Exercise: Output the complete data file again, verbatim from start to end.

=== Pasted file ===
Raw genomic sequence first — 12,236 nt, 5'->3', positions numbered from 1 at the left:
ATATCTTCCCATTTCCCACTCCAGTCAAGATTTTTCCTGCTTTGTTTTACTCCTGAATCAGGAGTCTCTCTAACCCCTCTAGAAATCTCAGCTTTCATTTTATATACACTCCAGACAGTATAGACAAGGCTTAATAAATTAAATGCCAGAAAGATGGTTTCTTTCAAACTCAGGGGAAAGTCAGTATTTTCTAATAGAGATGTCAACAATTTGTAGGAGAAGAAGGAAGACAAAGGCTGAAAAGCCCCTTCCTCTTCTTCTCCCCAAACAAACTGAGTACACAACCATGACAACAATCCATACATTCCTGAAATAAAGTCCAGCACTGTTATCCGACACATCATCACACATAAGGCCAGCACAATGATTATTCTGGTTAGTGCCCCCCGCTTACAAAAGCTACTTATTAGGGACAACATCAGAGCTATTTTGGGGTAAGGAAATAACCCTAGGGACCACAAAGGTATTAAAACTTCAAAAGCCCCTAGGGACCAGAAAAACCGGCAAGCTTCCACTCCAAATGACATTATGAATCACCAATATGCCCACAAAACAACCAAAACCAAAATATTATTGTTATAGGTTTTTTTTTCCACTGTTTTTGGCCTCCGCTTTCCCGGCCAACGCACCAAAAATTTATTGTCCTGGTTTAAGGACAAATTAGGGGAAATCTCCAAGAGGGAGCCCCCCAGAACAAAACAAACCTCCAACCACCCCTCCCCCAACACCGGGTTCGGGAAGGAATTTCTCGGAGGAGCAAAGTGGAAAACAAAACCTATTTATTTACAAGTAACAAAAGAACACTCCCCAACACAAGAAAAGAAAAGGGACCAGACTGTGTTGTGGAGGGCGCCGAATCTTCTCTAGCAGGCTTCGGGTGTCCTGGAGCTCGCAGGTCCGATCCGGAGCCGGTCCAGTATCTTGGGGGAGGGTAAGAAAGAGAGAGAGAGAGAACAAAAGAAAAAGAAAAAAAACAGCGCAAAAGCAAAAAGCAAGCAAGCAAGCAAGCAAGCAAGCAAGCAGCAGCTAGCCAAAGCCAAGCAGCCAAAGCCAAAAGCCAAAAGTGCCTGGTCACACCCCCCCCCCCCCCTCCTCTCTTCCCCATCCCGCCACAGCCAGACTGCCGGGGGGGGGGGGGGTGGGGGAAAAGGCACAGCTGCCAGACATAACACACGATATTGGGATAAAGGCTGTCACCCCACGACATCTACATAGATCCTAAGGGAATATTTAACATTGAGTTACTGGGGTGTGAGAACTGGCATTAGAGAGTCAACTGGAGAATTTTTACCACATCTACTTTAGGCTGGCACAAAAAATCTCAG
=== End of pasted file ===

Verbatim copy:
Raw genomic sequence first — 12,236 nt, 5'->3', positions numbered from 1 at the left:
ATATCTTCCCATTTCCCACTCCAGTCAAGATTTTTCCTGCTTTGTTTTACTCCTGAATCAGGAGTCTCTCTAACCCCTCTAGAAATCTCAGCTTTCATTTTATATACACTCCAGACAGTATAGACAAGGCTTAATAAATTAAATGCCAGAAAGATGGTTTCTTTCAAACTCAGGGGAAAGTCAGTATTTTCTAATAGAGATGTCAACAATTTGTAGGAGAAGAAGGAAGACAAAGGCTGAAAAGCCCCTTCCTCTTCTTCTCCCCAAACAAACTGAGTACACAACCATGACAACAATCCATACATTCCTGAAATAAAGTCCAGCACTGTTATCCGACACATCATCACACATAAGGCCAGCACAATGATTATTCTGGTTAGTGCCCCCCGCTTACAAAAGCTACTTATTAGGGACAACATCAGAGCTATTTTGGGGTAAGGAAATAACCCTAGGGACCACAAAGGTATTAAAACTTCAAAAGCCCCTAGGGACCAGAAAAACCGGCAAGCTTCCACTCCAAATGACATTATGAATCACCAATATGCCCACAAAACAACCAAAACCAAAATATTATTGTTATAGGTTTTTTTTTCCACTGTTTTTGGCCTCCGCTTTCCCGGCCAACGCACCAAAAATTTATTGTCCTGGTTTAAGGACAAATTAGGGGAAATCTCCAAGAGGGAGCCCCCCAGAACAAAACAAACCTCCAACCACCCCTCCCCCAACACCGGGTTCGGGAAGGAATTTCTCGGAGGAGCAAAGTGGAAAACAAAACCTATTTATTTACAAGTAACAAAAGAACACTCCCCAACACAAGAAAAGAAAAGGGACCAGACTGTGTTGTGGAGGGCGCCGAATCTTCTCTAGCAGGCTTCGGGTGTCCTGGAGCTCGCAGGTCCGATCCGGAGCCGGTCCAGTATCTTGGGGGAGGGTAAGAAAGAGAGAGAGAGAGAACAAAAGAAAAAGAAAAAAAACAGCGCAAAAGCAAAAAGCAAGCAAGCAAGCAAGCAAGCAAGCAAGCAGCAGCTAGCCAAAGCCAAGCAGCCAAAGCCAAAAGCCAAAAGTGCCTGGTCACACCCCCCCCCCCCCCTCCTCTCTTCCCCATCCCGCCACAGCCAGACTGCCGGGGGGGGGGGGGGTGGGGGAAAAGGCACAGCTGCCAGACATAACACACGATATTGGGATAAAGGCTGTCACCCCACGACATCTACATAGATCCTAAGGGAATATTTAACATTGAGTTACTGGGGTGTGAGAACTGGCATTAGAGAGTCAACTGGAGAATTTTTACCACATCTACTTTAGGCTGGCACAAAAAATCTCAG